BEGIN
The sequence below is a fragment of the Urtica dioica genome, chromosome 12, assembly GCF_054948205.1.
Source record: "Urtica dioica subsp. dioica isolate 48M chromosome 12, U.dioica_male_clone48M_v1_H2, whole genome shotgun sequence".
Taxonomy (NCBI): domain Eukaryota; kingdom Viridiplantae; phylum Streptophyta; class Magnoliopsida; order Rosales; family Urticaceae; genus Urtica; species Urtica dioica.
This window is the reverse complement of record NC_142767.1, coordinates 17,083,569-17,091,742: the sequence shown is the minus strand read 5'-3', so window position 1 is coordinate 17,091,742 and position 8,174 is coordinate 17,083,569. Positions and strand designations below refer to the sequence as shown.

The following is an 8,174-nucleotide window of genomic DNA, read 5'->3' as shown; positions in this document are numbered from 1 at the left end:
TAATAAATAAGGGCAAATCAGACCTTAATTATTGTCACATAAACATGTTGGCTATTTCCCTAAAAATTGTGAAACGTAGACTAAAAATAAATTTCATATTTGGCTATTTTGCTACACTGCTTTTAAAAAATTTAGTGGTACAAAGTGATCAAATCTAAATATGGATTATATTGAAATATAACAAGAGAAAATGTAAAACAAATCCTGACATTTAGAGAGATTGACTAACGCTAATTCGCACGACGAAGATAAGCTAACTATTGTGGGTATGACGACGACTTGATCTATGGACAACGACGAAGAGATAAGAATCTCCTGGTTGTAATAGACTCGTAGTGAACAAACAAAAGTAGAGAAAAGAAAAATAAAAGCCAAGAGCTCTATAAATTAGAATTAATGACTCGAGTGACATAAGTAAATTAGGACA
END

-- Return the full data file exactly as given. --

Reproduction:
The sequence below is a fragment of the Urtica dioica genome, chromosome 12, assembly GCF_054948205.1.
Source record: "Urtica dioica subsp. dioica isolate 48M chromosome 12, U.dioica_male_clone48M_v1_H2, whole genome shotgun sequence".
Taxonomy (NCBI): domain Eukaryota; kingdom Viridiplantae; phylum Streptophyta; class Magnoliopsida; order Rosales; family Urticaceae; genus Urtica; species Urtica dioica.
This window is the reverse complement of record NC_142767.1, coordinates 17,083,569-17,091,742: the sequence shown is the minus strand read 5'-3', so window position 1 is coordinate 17,091,742 and position 8,174 is coordinate 17,083,569. Positions and strand designations below refer to the sequence as shown.

The following is an 8,174-nucleotide window of genomic DNA, read 5'->3' as shown; positions in this document are numbered from 1 at the left end:
TAATAAATAAGGGCAAATCAGACCTTAATTATTGTCACATAAACATGTTGGCTATTTCCCTAAAAATTGTGAAACGTAGACTAAAAATAAATTTCATATTTGGCTATTTTGCTACACTGCTTTTAAAAAATTTAGTGGTACAAAGTGATCAAATCTAAATATGGATTATATTGAAATATAACAAGAGAAAATGTAAAACAAATCCTGACATTTAGAGAGATTGACTAACGCTAATTCGCACGACGAAGATAAGCTAACTATTGTGGGTATGACGACGACTTGATCTATGGACAACGACGAAGAGATAAGAATCTCCTGGTTGTAATAGACTCGTAGTGAACAAACAAAAGTAGAGAAAAGAAAAATAAAAGCCAAGAGCTCTATAAATTAGAATTAATGACTCGAGTGACATAAGTAAATTAGGACA